Those words were first written the best part of 3,000 years ago, albeit in Hebrew. King Solomon’s sentiment holds true in photography. Photographers, like all artists, struggle with finding inspirations and techniques that will make their work original. They try something new and discover it has been done before. However, being creative is about building on what we already know, what we have seen and what others have already tried.
Creativity comes from mixing ideas that already exist. Take for example The Beatle’s Sergeant Pepper’s Lonely Hearts Club Band. It was not just a random combining of musical styles and techniques.
The album had a coherence that worked because of the musical inventiveness of The Beatles and it’s often considered the most influential rock album of all time, despite the title track and its reprise being the record’s only rock songs.
The rest are a mishmash of other styles: music hall pastiches, ballads and experimentation. Then, like folk music, much of the music is a commentary on British culture and everyday attitudes.
In turn, that contrasts the overall psychedelic atmosphere of the album. The creative mixing of these existing ideas into a single concept made it become something new and special. Yes, it took the genius of the Fab Four to do that, but it was that jumble of disparate influences mixed in imaginative way that made it great.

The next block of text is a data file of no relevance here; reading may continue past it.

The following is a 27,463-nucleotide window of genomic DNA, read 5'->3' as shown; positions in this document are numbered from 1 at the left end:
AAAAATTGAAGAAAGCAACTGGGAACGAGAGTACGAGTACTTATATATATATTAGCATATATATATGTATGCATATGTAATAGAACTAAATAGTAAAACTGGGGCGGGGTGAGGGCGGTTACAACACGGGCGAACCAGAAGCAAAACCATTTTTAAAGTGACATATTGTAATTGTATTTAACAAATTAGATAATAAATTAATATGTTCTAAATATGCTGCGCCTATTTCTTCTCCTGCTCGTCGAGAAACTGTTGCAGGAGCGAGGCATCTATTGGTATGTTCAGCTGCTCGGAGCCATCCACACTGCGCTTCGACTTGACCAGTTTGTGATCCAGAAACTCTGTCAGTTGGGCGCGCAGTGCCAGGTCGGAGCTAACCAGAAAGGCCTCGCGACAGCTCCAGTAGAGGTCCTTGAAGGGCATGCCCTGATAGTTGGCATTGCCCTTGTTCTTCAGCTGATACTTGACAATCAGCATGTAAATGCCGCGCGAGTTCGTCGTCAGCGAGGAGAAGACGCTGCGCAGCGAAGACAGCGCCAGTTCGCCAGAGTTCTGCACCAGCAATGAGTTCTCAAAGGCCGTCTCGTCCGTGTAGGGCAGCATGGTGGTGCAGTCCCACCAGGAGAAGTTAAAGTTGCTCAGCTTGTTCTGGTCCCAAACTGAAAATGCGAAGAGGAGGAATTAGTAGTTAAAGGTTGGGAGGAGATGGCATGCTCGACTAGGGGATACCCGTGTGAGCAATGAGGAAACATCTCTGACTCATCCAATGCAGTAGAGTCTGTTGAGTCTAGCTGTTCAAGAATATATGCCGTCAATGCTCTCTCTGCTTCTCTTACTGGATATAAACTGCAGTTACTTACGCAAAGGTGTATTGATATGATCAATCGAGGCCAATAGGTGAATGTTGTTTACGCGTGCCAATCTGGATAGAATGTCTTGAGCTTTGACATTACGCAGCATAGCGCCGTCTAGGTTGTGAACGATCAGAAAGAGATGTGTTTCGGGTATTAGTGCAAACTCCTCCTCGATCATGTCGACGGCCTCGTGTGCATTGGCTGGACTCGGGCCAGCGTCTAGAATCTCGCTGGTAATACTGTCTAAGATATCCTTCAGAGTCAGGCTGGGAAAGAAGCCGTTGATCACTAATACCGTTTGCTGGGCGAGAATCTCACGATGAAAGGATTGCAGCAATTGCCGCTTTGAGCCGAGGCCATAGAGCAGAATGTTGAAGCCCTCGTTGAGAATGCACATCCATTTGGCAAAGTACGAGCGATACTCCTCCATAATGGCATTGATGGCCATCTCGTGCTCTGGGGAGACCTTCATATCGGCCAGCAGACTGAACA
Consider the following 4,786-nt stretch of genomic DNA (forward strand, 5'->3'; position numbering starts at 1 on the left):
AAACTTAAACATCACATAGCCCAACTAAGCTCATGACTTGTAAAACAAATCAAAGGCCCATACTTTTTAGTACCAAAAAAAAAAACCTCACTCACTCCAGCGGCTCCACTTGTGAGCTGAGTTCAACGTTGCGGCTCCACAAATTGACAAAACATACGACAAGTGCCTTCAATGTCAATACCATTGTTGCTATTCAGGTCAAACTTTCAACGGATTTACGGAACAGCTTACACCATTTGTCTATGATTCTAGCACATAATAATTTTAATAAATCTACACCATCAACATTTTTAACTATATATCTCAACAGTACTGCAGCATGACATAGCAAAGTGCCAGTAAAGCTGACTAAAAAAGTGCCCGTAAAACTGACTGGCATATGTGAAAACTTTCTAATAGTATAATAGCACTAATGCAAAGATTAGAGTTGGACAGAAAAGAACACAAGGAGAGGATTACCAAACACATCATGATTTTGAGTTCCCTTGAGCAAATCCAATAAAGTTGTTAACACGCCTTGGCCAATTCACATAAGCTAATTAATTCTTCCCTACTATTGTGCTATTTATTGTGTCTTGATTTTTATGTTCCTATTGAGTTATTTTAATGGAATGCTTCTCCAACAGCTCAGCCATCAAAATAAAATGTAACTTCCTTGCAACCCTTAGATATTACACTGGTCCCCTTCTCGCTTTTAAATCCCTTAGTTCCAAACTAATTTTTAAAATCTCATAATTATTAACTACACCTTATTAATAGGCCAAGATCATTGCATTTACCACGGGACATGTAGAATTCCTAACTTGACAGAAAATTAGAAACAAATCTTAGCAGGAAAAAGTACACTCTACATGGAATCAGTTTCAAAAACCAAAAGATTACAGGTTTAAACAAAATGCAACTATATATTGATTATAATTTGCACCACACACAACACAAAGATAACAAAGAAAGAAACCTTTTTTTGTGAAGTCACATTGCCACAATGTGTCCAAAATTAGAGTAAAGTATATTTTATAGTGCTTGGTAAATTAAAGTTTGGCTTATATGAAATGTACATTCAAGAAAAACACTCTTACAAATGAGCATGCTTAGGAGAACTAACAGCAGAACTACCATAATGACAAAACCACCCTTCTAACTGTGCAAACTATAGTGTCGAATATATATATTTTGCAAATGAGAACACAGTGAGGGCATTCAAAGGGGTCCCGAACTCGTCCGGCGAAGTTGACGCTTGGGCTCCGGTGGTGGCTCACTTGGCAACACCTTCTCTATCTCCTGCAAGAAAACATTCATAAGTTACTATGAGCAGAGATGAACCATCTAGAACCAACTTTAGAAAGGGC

Can the same can be applied to photography?
Although we might have perfected everything from abstracts to the zone system, to be truly creative we can try finding a way of expressing ourselves by working out which elements fit together to tell greater stories than I saw a beautiful sunset, here is a flower or this is my sister. Just like with music, mixing elements together in surprising ways brings originality.
A great deal more overlaps photography and music besides creativity.
Balance, harmony, brightness, contrast and telling a story all occur in both art forms. Furthermore, music and photographs are both composed.
A great deal can be learned from other arts too. Which artist do you like? I read in a biography of the great street photographer Henri Cartier Bresson that he was influenced by the surrealist artists such as René Magritte. Ever tried emulating photographically the work of an artist that you enjoy?
Creativity doesn’t come naturally. It takes time and effort. The American entertainer Eddie Cantor famously said it took him 20-years to become an overnight success. The secret is to practice, practice, practice and then practice some more. Don’t get stuck with single techniques or subjects, play around with them, and see what works well together.